Every NHL Team's Top Priority for the Remainder of the 2014-15 Season
With the NHL's 2015 trade deadline now history, general managers must shift their focus upon other means to address their top priorities over the remainder of the season.
Be it a Stanley Cup contender, a marginal playoff club or a bottom feeder in the standings, each team still has roster needs to address. Some clubs have scoring difficulties or defensive troubles, while others have issues with their special teams or depth at a key position.
Here's a look at each NHL team's top priority for the remainder of this season, why it's so important and options for addressing the issue.
Top priority: The Anaheim Ducks must improve their power play. Their currently among the bottom third and one of the the worst among this season's playoff-bound clubs.
Why it's important: Inability to cash in with the man advantage could prove costly. While their weak power play won't hurt their playoff chances, it could hamper their Stanley Cup hopes.
Options: The recent additions of forwards Tomas Fleischman and Jiri Sekac and defenseman James Wisniewski could provide a boost. The return of power-play points leader Sami Vatanen (lower-body injury) by early April should also help.
Top priority: The Arizona Coyotes front office must alleviate concerns that their rebuilding program signals a possible franchise relocation.
Why it's important: The Arizona Republic's Dan Bickley reports the Coyotes' out clause in their arena deal with Glendale means they can relocate after 2017-18 if they lose more than $50 million over a five-year period. Their rebuilding process could adversely affect attendance and increase the Coyotes' losses.
Options: New majority owner Andrew Barroway could meet with Glendale's mayor and season-ticket holders to soothe concerns over the Coyotes' future. The club could win the draft lottery and select promising center Connor McDavid. Hyping McDavid, current prospects Max Domi and Anthony Duclair and young Coyotes like Oliver Ekman-Larsson could also help.
Top priority: The Boston Bruins must improve their shootout numbers. With a record of 2-7, they're among this season's worst shootout teams.
Why it's important: The Bruins are currently battling to fend off the Florida Panthers, Ottawa Senators and Philadelphia Flyers for the final wild-card playoff berth in the Eastern Conference. Every point counts now. A shootout loss could mean the difference between making and missing the playoffs.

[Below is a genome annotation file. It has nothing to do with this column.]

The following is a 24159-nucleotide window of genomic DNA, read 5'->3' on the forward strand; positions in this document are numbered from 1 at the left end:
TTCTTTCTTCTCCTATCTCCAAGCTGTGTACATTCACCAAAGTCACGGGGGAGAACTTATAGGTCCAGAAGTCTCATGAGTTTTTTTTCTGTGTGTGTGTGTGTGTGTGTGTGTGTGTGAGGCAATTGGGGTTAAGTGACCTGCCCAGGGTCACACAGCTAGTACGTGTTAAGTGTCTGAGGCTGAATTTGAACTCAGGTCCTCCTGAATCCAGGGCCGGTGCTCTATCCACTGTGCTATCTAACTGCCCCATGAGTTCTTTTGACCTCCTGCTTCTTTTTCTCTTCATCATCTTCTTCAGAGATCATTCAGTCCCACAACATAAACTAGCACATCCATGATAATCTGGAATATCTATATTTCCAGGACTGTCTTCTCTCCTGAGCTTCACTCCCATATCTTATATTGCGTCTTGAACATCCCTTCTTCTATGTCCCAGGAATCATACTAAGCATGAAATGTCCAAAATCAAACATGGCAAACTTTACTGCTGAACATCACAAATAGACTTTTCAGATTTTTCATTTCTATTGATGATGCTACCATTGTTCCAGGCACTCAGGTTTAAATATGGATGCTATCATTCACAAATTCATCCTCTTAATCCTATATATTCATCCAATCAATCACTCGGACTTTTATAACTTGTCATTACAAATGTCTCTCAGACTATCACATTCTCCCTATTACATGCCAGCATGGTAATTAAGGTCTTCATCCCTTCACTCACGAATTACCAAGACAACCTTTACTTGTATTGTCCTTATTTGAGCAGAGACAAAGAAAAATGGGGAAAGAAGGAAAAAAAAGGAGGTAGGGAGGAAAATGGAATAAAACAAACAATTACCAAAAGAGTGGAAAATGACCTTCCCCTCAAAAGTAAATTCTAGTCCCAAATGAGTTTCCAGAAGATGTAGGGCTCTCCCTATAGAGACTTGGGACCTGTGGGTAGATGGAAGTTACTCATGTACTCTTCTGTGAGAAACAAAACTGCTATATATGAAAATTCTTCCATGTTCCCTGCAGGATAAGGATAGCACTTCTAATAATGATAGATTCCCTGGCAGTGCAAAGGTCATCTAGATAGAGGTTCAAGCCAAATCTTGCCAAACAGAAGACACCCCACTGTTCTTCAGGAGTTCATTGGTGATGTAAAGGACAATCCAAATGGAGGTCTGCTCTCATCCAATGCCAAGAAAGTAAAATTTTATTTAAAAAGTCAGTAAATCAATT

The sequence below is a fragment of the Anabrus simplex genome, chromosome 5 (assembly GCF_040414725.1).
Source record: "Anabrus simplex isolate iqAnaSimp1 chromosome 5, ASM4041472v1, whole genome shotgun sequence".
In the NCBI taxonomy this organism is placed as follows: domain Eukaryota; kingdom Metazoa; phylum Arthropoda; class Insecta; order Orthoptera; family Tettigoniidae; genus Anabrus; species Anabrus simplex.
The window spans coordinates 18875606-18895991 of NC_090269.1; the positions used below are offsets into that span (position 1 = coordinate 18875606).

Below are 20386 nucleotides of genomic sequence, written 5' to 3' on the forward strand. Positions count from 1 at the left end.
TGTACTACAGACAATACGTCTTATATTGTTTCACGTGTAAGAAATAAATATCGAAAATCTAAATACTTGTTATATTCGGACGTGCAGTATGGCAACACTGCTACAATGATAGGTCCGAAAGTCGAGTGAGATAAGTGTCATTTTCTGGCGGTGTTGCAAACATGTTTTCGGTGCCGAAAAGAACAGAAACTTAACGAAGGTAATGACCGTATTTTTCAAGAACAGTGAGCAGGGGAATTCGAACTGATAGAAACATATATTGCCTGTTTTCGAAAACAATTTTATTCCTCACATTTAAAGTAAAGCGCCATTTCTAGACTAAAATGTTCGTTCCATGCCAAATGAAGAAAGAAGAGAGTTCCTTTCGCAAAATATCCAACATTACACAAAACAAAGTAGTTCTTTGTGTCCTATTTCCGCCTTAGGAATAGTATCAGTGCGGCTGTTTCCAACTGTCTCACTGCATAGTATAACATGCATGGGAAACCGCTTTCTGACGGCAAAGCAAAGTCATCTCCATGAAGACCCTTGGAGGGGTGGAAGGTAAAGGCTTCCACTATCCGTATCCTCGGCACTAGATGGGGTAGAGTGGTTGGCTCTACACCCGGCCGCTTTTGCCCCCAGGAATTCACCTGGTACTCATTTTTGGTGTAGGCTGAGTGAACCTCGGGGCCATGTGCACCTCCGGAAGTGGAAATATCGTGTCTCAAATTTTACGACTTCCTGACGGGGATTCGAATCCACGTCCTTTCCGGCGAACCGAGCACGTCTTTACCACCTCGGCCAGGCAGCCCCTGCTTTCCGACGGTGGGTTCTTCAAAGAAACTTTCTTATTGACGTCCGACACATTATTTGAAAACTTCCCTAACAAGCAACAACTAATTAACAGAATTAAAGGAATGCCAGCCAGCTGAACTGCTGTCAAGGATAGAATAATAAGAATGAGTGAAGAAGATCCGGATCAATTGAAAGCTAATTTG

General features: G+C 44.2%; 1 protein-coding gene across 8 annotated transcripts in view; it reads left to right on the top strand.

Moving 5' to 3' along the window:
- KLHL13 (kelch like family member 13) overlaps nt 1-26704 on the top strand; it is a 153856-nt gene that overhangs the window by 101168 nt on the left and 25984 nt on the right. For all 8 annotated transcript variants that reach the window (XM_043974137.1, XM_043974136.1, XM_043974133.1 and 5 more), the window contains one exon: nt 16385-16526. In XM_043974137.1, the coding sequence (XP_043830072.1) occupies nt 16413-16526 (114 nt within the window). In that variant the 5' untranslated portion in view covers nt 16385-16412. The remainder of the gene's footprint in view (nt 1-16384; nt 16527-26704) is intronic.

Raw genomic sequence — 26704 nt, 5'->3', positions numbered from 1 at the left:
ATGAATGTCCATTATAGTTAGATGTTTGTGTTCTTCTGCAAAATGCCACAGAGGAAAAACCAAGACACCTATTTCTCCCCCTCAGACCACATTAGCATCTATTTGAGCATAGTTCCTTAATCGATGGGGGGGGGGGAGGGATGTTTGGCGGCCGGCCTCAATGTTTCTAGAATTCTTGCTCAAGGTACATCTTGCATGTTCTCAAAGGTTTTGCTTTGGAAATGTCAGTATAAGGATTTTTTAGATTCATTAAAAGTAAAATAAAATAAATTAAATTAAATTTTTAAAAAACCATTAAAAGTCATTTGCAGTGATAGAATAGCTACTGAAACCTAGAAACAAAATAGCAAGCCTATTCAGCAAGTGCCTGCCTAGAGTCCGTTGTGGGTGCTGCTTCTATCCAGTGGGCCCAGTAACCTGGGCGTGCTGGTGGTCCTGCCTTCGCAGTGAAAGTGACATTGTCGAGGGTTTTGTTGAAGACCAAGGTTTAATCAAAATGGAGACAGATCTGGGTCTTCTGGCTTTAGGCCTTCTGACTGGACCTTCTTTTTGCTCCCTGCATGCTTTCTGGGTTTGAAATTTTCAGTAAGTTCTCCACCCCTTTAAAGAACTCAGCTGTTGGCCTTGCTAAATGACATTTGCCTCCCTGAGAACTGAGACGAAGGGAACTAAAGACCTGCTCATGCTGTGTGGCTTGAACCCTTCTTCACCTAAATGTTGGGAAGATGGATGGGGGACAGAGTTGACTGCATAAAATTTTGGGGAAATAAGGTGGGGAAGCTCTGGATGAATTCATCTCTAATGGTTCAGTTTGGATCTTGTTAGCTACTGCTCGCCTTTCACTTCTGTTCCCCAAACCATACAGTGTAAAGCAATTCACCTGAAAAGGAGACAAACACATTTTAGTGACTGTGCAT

Options: Regardless of head coach Claude Julien's distaste for shootouts, he must address his club's weakness in this area. Perhaps more emphasis on shootout drills during practice could help.
Top priority: The Buffalo News' John Vogl believes the Buffalo Sabres need leadership from younger veterans like defenseman Zach Bogosian and forwards Tyler Ennis and Marcus Foligno.
Why it's important: The Sabres are a rebuilding team. Their roster will become even younger next season as more prospects make the cut. Those inexperienced players will need leadership and guidance.
Options: Sabres management could evaluate their young veterans to determine those capable of taking on leadership roles. Perhaps one of them could be made an alternate captain next season.
Top priority: The Calgary Flames must cover for top defenseman Mark Giordano, who recently underwent season-ending bicep surgery.
Why it's important: Their playoff hopes depend upon it. Giordano anchored the Flames' defense corps this season. The 31-year-old Calgary captain is among his club's leaders in points, power-play points, ice time and blocked shots. His absence leaves a big hole on their blue line.
Options: T.J. Brodie (who's also among the club's leaders in points, ice time and blocked shots) could take on a larger leadership role. Veteran Dennis Wideman, underrated Kris Russell and recently acquired David Schlemko can also take over some of Giordano's duties.
Top priority: The Carolina Hurricanes must evaluate their roster over the remainder of this season. The News & Observer's Chip Alexander reports Hurricanes head coach Bill Peters intends to experiment with line combinations.